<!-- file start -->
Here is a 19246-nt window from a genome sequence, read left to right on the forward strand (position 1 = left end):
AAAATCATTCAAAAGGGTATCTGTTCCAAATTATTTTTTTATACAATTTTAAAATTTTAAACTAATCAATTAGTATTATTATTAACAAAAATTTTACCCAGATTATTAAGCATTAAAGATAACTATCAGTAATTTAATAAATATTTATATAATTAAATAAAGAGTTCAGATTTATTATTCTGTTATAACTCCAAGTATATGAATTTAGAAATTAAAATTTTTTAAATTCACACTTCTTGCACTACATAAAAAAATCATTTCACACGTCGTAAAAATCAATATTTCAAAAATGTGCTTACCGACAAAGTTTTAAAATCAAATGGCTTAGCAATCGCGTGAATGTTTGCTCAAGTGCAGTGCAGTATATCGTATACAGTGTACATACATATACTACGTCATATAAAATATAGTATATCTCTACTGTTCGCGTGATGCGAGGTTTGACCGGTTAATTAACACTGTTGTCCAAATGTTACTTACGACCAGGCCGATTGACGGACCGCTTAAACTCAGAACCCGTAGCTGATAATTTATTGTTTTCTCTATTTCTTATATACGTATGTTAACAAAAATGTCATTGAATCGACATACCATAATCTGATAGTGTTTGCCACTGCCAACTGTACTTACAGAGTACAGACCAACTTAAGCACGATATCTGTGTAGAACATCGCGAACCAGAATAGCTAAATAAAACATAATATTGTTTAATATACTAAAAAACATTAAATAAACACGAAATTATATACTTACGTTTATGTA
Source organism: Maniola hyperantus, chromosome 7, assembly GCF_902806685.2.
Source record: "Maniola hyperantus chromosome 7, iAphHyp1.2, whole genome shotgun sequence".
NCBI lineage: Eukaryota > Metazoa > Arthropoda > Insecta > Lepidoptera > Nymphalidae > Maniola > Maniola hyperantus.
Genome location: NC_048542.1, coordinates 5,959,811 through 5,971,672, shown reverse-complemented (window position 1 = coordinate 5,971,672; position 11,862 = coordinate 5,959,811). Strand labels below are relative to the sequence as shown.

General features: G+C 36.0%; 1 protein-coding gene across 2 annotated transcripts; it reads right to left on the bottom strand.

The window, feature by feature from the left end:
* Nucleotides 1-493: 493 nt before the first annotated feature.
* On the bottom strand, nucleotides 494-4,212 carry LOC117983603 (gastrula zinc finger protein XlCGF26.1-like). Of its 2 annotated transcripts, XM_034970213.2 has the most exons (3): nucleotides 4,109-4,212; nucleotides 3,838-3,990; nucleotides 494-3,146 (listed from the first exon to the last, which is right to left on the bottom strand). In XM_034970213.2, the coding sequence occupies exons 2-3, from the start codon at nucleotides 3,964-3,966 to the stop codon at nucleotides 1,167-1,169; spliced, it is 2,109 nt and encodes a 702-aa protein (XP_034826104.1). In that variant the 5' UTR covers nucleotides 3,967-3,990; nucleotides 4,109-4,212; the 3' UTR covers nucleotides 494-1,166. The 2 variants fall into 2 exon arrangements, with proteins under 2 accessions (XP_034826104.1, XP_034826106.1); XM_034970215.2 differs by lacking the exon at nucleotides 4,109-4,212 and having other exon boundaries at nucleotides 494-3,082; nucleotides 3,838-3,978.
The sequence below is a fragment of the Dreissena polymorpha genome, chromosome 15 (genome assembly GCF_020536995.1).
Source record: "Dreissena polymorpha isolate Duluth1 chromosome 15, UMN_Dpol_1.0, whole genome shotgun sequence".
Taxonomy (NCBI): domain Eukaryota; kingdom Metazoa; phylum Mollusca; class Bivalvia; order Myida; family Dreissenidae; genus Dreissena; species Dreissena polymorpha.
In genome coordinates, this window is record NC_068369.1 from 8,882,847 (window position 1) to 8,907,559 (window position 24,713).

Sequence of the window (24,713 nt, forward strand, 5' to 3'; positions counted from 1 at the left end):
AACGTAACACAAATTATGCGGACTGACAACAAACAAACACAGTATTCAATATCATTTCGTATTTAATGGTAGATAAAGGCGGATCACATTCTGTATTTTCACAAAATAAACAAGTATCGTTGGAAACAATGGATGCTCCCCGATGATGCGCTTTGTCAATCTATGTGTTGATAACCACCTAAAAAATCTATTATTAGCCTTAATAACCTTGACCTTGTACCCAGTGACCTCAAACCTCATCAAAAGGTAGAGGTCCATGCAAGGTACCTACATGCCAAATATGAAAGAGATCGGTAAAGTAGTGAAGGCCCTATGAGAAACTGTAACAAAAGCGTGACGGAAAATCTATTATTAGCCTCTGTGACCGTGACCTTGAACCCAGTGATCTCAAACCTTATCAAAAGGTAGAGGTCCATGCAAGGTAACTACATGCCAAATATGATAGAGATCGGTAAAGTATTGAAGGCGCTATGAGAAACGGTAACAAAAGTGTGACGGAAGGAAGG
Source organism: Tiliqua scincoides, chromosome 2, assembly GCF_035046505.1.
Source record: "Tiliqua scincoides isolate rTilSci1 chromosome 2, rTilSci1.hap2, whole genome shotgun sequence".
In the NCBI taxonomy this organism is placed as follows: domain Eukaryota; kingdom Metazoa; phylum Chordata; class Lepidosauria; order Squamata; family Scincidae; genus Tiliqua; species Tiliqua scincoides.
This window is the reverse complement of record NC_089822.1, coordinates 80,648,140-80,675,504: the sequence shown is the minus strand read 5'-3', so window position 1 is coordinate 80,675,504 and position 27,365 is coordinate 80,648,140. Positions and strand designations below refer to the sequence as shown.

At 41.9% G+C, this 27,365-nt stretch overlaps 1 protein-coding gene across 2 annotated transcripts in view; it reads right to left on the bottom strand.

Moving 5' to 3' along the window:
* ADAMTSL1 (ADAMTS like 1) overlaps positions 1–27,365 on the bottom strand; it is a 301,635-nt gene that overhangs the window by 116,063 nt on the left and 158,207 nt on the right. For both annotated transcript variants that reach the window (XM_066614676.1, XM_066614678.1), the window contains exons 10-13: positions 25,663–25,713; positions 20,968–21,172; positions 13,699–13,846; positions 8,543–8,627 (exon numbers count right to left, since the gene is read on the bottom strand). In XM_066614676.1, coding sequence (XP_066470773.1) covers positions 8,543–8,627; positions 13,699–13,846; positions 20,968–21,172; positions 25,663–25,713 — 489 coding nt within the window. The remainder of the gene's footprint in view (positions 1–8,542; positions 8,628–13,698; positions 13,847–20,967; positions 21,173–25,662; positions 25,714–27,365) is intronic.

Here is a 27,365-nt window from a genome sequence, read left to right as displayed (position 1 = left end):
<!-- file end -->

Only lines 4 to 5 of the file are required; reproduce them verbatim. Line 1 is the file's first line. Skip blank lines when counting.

Source record: "Maniola hyperantus chromosome 7, iAphHyp1.2, whole genome shotgun sequence".
NCBI lineage: Eukaryota > Metazoa > Arthropoda > Insecta > Lepidoptera > Nymphalidae > Maniola > Maniola hyperantus.